Soldiers from 2nd Platoon, Troop C, 1st Squadron, 91st Cavalry Regiment, 173rd Airborne Brigade Combat Team, and their Afghan National Army and police counterparts visited the remote village of Kwajangur for the first time June 6.
The visit to the village, the largest and easternmost in the district, was intended to assess the area’s needs and talk with the village elder about a proposed road-improvement project. However, shortly after landing, the mission objective changed.
Upon hearing reports of insurgents moving through the village with weapons, the U.S. and Afghan Soldiers quickly conducted a patrol of the area.
Led by the ANA, they dispersed and began knocking on doors, questioning local villagers who were nearby and investigating a small storage building where an insurgent had been seen earlier.
Inside, the dark, dusty building, called a qulat, was filled with farming tools and hay. Searching further, they found a machine gun hidden in a blanket under the hay pile, evidence enough to continue the search. In another adjacent storage qulat, an AK-47 was found the same way, wrapped in a blanket and under a hay pile, with a box of ammunition and a magazine.
Troop C commander, U.S. Army Capt. Chris Shepherd of Houston, was happy with the quick and motivated response by the ANA and the ANP.
“They’ve always been the lead since we’ve been here,” said Shepherd. “When we had to shift into searching for weapons or personnel they’re pretty good.”
After the search concluded and the weapons were confiscated, the mission returned to its original objective. Shepherd met with the village elder in a field surrounded by villagers and kids who were anxious to hear what the American commander had to say. The focus of the discussion was a proposed road-improvement project that will run through Kwajangur to the Kherwar district center as well as getting the villagers to ensure local security for the workers on the project.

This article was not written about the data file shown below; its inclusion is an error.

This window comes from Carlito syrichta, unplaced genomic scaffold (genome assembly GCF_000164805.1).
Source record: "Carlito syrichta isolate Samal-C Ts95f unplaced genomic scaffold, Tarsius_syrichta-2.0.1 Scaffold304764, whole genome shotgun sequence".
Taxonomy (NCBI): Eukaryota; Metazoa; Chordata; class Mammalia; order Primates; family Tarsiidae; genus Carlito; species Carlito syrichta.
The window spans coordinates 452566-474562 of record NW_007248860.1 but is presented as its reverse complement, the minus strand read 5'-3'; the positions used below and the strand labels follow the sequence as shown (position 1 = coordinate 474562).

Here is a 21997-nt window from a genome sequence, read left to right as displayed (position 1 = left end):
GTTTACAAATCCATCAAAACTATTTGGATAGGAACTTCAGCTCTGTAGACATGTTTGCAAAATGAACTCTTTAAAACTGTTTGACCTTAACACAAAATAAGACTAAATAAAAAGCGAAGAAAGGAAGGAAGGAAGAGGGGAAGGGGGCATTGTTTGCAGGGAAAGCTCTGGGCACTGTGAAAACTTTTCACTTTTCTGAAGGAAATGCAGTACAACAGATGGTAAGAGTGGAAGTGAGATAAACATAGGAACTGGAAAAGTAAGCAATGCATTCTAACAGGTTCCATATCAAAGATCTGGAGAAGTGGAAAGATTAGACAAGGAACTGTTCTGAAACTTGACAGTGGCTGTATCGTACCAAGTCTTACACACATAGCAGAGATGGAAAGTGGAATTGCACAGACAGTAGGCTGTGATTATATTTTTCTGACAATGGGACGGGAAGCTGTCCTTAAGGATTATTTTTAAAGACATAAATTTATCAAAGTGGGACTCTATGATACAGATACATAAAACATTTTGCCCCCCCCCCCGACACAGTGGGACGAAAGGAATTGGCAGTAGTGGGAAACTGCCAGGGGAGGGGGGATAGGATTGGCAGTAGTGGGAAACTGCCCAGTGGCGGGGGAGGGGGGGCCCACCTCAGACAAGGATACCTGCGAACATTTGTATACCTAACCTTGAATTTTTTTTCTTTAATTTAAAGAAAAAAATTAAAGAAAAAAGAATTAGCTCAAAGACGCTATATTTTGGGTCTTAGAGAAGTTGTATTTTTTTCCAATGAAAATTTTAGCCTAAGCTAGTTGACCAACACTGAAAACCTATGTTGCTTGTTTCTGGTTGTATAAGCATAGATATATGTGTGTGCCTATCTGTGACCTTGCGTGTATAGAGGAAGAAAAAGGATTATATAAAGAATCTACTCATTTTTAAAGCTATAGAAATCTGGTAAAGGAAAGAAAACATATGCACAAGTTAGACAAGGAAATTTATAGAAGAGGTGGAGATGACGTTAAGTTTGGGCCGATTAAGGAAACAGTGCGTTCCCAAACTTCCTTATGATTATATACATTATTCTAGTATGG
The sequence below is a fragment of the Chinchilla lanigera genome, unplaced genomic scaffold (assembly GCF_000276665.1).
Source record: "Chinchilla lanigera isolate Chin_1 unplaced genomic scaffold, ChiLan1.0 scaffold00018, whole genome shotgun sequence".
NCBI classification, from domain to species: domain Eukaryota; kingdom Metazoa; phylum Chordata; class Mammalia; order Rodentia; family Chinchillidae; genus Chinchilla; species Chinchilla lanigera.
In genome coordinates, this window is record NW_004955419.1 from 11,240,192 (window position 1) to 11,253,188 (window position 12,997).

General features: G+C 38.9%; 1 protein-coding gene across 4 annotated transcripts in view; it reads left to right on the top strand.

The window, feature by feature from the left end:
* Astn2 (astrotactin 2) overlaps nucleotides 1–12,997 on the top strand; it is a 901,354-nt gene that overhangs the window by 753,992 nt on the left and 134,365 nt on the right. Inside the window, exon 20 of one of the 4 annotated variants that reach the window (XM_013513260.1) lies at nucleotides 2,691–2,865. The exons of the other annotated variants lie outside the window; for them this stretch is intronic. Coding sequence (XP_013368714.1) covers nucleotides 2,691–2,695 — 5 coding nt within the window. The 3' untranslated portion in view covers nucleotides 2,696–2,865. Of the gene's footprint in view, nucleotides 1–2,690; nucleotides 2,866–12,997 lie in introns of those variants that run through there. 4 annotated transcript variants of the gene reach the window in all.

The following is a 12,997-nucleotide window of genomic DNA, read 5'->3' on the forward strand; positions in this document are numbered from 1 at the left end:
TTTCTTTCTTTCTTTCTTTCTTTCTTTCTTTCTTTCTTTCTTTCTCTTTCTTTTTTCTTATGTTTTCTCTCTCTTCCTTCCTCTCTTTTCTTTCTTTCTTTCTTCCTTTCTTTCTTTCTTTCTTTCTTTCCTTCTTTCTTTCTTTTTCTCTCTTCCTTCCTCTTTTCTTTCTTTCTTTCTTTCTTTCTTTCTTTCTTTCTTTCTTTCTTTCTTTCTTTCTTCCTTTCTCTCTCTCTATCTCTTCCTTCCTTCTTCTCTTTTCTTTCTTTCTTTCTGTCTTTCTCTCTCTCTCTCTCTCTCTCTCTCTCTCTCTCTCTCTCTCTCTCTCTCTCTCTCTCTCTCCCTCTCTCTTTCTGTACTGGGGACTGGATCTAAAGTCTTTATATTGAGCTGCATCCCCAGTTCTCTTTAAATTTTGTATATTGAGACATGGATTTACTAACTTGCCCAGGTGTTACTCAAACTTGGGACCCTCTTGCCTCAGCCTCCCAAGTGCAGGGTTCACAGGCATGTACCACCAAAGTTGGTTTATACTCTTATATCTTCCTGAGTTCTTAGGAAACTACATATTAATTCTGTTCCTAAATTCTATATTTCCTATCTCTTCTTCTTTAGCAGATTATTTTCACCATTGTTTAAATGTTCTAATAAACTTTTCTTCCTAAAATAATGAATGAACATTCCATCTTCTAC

“Security has to come first and it has to come from villages actually taking responsibility for it, because we can’t be everywhere at once,” said Shepherd.
After some talking, the villagers and village elder finally agreed to provide local security for the project.
“The biggest success story was securing the agreement on the road,” said Shepherd.
With violence increasing in the area, the presence of armed insurgents was no surprise, but the success of the overall mission and the cooperation of the local villagers were unanticipated.
“A lot of towns have been threatened not to interact with any coalition force or government group,” said U.S. Army 1st Lt. Timothy Miller, of Dunkirk, Md., information operations officer for Troop C. “Some villages we go into are ghost towns and we have to knock on the door to actually talk to somebody.”
However, throughout the soldiers’ visit, the town was bustling with activity. Farmers tended their fields and villagers walked around, talking to the troops of the ANA and ANP.
Afghan Army Sgt. Sejad Atal, a squad sergeant for 2nd Company, 1st Kandak, 4th brigade, Afghan National Army, agreed with Shepherd and was happy with how the mission went and proud of how well his troops performed.
“I’m very happy that we got the weapons of people who are against the government,” he said. “The guys did a very good job.”